PCS Moves in the Age of Social Media
CONTRIBUTED BY MEREDITH BARBER
The first time our family prepared for a PCS it was 2008. My first child had just been born and I had joined Facebook 6 months prior. While there was no shortage of website resources for things like housing or information on traveling in Germany, there was a lack of intimacy and everyday details for the new country I was about to call home. How would I find the right house? How would I set up utilities? Where could I meet other parents? Where would I go to have a great meal and drink to celebrate my new adventure?
The second PCS was back to the US. We moved to Oklahoma—a state I had never visited before moving in August 2013. I relied heavily on websites once again for housing, local eateries, and schools. I didn’t have as many questions this time around since I’d moved before and I was moving back to the US—a place where I knew the language, the customs, the process and procedures of setting up a home.
As I prepare for move number three—to Okinawa next month—I am now savvy at Facebook and Instagram and finding web resources on other social media platforms. I have found Instagram to be one of the most inspiring social media sources. It’s so easy to search “Okinawa” and have my feed filled with posts of beautiful beaches, weather updates, cultural calendars, and more. This has helped make the transition easier for both my kids and me. When they start lamenting about our move, I pull up Instagram and show them photos about all the places we’ll see and all the things we’ll do in our new duty station.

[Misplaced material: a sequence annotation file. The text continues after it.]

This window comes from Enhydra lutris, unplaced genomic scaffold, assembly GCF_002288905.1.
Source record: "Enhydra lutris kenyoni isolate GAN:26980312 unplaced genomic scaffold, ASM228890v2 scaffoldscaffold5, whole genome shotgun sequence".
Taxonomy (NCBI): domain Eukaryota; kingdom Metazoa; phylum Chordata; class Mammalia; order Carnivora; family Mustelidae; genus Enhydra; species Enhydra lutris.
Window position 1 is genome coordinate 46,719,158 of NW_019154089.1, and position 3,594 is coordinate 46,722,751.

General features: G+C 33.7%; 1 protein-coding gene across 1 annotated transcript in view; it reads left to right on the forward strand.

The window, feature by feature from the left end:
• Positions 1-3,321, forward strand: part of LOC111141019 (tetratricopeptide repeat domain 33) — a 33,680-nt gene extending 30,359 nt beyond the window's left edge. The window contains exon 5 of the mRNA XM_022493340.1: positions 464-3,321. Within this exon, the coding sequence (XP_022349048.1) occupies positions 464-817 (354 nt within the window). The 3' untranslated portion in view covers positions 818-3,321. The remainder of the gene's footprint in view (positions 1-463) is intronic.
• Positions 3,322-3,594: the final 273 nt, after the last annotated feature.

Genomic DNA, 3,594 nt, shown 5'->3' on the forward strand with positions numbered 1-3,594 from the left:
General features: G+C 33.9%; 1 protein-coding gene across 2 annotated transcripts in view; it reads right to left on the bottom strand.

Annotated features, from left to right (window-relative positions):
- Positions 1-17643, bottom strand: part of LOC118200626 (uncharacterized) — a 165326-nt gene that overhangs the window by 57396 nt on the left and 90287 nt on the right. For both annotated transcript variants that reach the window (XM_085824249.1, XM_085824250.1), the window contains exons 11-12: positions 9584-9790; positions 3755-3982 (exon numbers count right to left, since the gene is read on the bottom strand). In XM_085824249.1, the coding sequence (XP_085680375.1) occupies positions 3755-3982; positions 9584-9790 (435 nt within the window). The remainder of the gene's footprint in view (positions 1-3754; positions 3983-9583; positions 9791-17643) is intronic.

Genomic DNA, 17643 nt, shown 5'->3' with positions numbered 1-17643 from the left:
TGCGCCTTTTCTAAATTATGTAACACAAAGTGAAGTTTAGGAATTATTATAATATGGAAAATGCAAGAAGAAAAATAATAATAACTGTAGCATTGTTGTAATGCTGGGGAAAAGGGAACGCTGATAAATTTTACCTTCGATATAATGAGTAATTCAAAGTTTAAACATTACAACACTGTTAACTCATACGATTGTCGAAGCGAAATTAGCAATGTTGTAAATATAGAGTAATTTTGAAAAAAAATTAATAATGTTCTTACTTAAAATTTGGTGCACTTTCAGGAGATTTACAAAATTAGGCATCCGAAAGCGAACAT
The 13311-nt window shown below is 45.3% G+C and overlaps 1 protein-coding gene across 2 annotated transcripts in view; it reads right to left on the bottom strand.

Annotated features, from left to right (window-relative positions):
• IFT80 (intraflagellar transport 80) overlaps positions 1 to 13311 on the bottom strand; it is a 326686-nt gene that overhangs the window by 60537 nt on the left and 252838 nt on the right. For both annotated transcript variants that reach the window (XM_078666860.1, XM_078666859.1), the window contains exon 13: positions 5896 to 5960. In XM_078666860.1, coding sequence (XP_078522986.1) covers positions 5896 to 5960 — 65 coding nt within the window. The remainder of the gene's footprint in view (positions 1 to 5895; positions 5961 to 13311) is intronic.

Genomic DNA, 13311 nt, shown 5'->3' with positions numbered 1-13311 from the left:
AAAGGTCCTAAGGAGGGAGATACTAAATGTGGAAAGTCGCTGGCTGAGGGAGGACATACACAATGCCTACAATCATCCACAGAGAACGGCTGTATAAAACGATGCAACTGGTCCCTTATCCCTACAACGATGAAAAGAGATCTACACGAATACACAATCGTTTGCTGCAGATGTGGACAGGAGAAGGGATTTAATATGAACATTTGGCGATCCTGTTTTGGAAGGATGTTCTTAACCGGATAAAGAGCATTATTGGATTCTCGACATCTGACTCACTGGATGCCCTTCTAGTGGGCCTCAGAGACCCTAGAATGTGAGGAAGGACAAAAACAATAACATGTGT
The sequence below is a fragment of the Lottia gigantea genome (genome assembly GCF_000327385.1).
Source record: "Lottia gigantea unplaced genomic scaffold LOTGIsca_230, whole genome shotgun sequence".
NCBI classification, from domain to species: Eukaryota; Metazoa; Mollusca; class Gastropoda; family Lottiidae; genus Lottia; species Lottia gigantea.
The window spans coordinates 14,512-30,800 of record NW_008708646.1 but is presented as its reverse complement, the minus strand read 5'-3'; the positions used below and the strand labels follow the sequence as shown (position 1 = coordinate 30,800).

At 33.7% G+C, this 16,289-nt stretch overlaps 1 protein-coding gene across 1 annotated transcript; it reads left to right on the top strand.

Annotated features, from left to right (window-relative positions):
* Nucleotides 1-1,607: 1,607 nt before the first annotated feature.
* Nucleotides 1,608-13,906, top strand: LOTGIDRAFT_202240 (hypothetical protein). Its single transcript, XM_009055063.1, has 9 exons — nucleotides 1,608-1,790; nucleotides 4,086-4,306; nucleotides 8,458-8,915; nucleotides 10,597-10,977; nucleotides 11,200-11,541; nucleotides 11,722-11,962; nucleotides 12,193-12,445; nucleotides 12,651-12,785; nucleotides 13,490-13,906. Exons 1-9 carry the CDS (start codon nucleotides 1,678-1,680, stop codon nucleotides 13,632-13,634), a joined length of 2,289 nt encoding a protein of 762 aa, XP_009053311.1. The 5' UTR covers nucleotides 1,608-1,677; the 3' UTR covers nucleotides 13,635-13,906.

Given that all of this is available at my fingertips, it also makes me wonder what a PCS must have been like 25 years ago. It was definitely the modern age—I was almost in high school at that time. But it was before the Internet and of course social media became something we relied on numerous times each day. It was before we were connected to friends and family on Facebook. Way before every spouse’s club, duty station, and school had a website or Facebook page where knowledge was readily available. And more recently, before Instagram could give you an intimate glimpse into where you were moving and what local culture, food and customs you could look forward to experiencing.
This website, Okinawa Hai, has already helped me tremendously. The information I’ve read here on acquiring cars, dining out, exploring Okinawa, and general life has been incredibly useful in keeping both myself and my family pumped up for our next adventure! Please keep sharing your information on this site and keep the links up to date—it’s helping out more people than you know!